115 King George’s Avenue
This marks the 10th year since Buona Terra’s founding and what better way to mark the momentous occasion than with a brand new facelift. Recently refurbished in October last year, the Michelin-starred restaurant—which remains snugly tucked within a black-and-white colonial bungalow on Scotts Road—has gone for a neutral palette bathed in natural light, with fluted columns and wall-hung mirrors lending an air of elegance. As always, chef Denis Lucchi delivers contemporary Italian dishes in simple, though astounding measure. We could wax lyrical about tomato gazpacho encased in white cocoa butter or amberjack carpaccio finished in a zesty lemon purée; but higher praise would have to be reserved for bincho-grilled Mozambique scampi laced with bagna càuda (a creamy anchovy sauce), and a 10-day dry-aged Irish duck presented three ways: soulful duck broth with tortellini, seared duck breast paired with Moscato sauce, and crisp duck tacos. All of which are featured in the five-course Buona Terra Chef Experience dinner menu (S$198). Of course, a meal at Buona Terra would not be complete without Lucchi’s signature Mancini spaghetti cooked in rich parmesan stock, then decorously topped with cured egg yolk and Périgord black truffle—to which old-timers can safely return to time after time, without feeling like it’s ever once missed a beat.
29 Scotts Road
Tel: +65 6733 0209
Perched at the rooftop of the historic Yue Hwa Building in Chinatown is a daring new fine-dining concept by the name of Eclipse. What used to be a drab office space has been converted into an intimate, cavernous space speckled with luminous moon lamps, and fitted with alfresco balconies and private dining rooms at both ends. Helmed by chef owner Samuel Quan – who’s undergone stints at Les Amis, Joël Robuchon and three Michelin-starred Aponiente way over in Spain – Eclipse offers an inventive fusion of Asian and European cuisines. Opt for the four-course dinner menu (S$148), which showcases Quan’s most compelling creations – from piquant Hamachi topped with Kaluga caviar and a deeply flavourful Laksa Pumpkin soup with seafood tortellini, to Duo Beef comprising hoisin-glazed short rib and grilled wagyu striploin garnished with kampot pepper jus. Far from representing the peak of Quan’s ambitions, however, Eclipse merely marks the beginning of an all-encompassing dining and lifestyle experience, which will be accessible to members of a Bespoke Dining Club that’s still to come – so best keep your eyes peeled for that.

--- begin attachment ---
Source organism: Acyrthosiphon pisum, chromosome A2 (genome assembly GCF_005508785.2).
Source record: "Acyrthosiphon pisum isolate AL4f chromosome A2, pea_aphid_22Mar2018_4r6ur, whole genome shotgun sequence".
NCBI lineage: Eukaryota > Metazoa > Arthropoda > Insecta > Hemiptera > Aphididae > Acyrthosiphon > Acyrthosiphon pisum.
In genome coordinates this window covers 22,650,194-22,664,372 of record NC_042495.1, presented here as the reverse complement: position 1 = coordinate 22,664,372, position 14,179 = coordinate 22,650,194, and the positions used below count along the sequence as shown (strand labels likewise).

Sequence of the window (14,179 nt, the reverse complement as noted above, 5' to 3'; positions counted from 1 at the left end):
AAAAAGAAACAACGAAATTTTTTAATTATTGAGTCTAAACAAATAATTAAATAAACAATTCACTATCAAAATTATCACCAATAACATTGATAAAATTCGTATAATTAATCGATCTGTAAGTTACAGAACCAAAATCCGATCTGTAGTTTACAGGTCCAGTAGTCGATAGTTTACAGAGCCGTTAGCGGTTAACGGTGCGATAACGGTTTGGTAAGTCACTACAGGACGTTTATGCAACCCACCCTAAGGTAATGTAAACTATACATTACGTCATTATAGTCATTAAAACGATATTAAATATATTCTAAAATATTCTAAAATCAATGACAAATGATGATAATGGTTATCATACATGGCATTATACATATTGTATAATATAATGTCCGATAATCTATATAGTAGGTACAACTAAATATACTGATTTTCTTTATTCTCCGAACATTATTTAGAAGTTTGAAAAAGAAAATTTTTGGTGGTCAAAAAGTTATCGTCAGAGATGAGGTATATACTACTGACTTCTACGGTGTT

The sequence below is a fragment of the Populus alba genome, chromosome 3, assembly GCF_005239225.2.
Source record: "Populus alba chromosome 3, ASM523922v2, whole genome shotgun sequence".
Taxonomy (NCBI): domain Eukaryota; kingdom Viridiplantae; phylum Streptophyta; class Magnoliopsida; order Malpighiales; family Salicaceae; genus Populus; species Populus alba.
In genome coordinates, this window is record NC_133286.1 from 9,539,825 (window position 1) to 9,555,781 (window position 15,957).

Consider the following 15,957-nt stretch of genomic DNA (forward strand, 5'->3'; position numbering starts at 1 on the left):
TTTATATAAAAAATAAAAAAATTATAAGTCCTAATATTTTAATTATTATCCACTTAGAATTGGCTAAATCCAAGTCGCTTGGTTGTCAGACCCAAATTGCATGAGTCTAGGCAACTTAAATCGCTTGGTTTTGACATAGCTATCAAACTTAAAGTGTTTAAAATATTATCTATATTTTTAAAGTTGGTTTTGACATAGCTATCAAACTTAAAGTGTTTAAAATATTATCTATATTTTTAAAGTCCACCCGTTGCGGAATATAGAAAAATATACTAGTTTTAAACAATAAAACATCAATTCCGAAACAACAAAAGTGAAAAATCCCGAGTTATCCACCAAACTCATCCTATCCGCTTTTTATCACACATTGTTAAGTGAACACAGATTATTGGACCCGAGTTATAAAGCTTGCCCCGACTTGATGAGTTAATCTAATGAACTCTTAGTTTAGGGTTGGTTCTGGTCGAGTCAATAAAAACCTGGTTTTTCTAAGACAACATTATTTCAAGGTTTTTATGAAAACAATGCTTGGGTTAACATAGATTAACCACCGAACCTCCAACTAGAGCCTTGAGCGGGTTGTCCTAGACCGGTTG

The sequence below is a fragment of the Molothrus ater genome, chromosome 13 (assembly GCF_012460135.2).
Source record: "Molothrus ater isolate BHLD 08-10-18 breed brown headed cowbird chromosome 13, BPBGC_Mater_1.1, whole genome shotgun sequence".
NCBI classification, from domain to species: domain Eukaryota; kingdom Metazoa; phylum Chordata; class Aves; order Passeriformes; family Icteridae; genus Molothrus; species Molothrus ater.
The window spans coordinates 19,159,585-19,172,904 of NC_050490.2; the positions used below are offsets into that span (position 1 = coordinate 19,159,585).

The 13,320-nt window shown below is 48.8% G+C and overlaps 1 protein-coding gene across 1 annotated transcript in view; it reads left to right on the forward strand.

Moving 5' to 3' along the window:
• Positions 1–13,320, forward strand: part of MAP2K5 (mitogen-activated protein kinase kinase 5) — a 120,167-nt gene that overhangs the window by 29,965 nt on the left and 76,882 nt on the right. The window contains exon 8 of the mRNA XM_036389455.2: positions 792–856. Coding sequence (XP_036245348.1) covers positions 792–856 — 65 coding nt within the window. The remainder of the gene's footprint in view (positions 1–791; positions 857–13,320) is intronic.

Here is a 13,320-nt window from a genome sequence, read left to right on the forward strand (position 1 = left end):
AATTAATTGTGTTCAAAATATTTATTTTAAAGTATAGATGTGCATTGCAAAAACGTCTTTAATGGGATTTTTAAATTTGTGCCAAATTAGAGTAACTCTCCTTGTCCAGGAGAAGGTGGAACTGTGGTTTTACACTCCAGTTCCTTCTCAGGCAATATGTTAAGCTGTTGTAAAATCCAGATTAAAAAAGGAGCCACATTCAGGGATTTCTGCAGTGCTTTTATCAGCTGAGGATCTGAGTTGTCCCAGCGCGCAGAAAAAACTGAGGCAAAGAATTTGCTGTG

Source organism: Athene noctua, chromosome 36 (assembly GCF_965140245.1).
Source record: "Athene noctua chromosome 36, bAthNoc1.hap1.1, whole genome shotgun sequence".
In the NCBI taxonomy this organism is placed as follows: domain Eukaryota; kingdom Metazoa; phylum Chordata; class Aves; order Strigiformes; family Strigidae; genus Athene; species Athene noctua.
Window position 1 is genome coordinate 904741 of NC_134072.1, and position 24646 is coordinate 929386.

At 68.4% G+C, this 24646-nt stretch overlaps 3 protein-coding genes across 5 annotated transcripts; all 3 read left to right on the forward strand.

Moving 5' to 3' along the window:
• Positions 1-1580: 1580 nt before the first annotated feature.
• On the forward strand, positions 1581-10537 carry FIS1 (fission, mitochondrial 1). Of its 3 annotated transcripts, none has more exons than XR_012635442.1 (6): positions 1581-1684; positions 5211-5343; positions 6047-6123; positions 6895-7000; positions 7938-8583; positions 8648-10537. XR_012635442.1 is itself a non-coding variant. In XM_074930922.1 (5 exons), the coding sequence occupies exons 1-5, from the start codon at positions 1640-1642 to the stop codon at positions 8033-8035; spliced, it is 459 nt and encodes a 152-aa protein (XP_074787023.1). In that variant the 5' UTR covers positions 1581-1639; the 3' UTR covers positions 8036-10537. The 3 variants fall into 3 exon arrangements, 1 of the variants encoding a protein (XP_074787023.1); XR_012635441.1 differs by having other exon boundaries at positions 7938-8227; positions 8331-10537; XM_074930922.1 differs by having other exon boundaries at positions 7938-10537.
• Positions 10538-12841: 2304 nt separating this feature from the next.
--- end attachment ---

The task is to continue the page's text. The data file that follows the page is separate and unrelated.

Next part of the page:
70 Eu Tong Sen Street
Tel: +65 6908 0880
Situated within the serene grounds of Dempsey is Sushi Sato, a Zen omakase destination matched only by the freshest sushi and sashimi in the city. Its lauded chef-owner Yuji Sato comes with 26 years of experience, and his food is delicious, especially if you’re keen on clean, traditional flavours. Shaped by produce supplied by the markets of Sapporo and Tokyo’s Toyosu Market (formerly known as Tsukiji), the menu offers courses that range from the Uruoi lunch course (S$220) to the Kiwami (S$580) at dinner, which is perfect for anyone with a bottomless pit. Be blown away by the richness of Ankimo (that’s monkfish liver for you), Chawanmushi (with shirako and hairy crab sauce, if you’re lucky) and an unctuous Toro-Taku Roll that might take up more space on your Instagram feed than in your belly. Go for dinner on a Tuesday or Friday, and be rewarded with Ika Somen, where live squid is sliced into noodles and served with a chilled dashi, mountain yam, ikura, uni and fresh wasabi.
6B Dempsey Rd
Tel: +65 6971 8265
Once a travelling pop-up and now a permanent wine bistro, Drunken Farmer has found a second home on Joo Chiat Road. Similar to the Stanley Road outlet, it comes to life as soon as the clock strikes 6pm, replacing Common Man Coffee Roasters as a restaurant with actually good food. Instead of your basic brunch fare and flat whites, here you’ll enjoy a good dose of sourdough, such as the Anchovy & Pesto Pizza, Karaage and Waffles, and plenty of natural wine to get the night going. Expect a rotation of 14 wines by the glass and over 80 kinds by the bottle, across everything from red and orange to sparkling and rosé.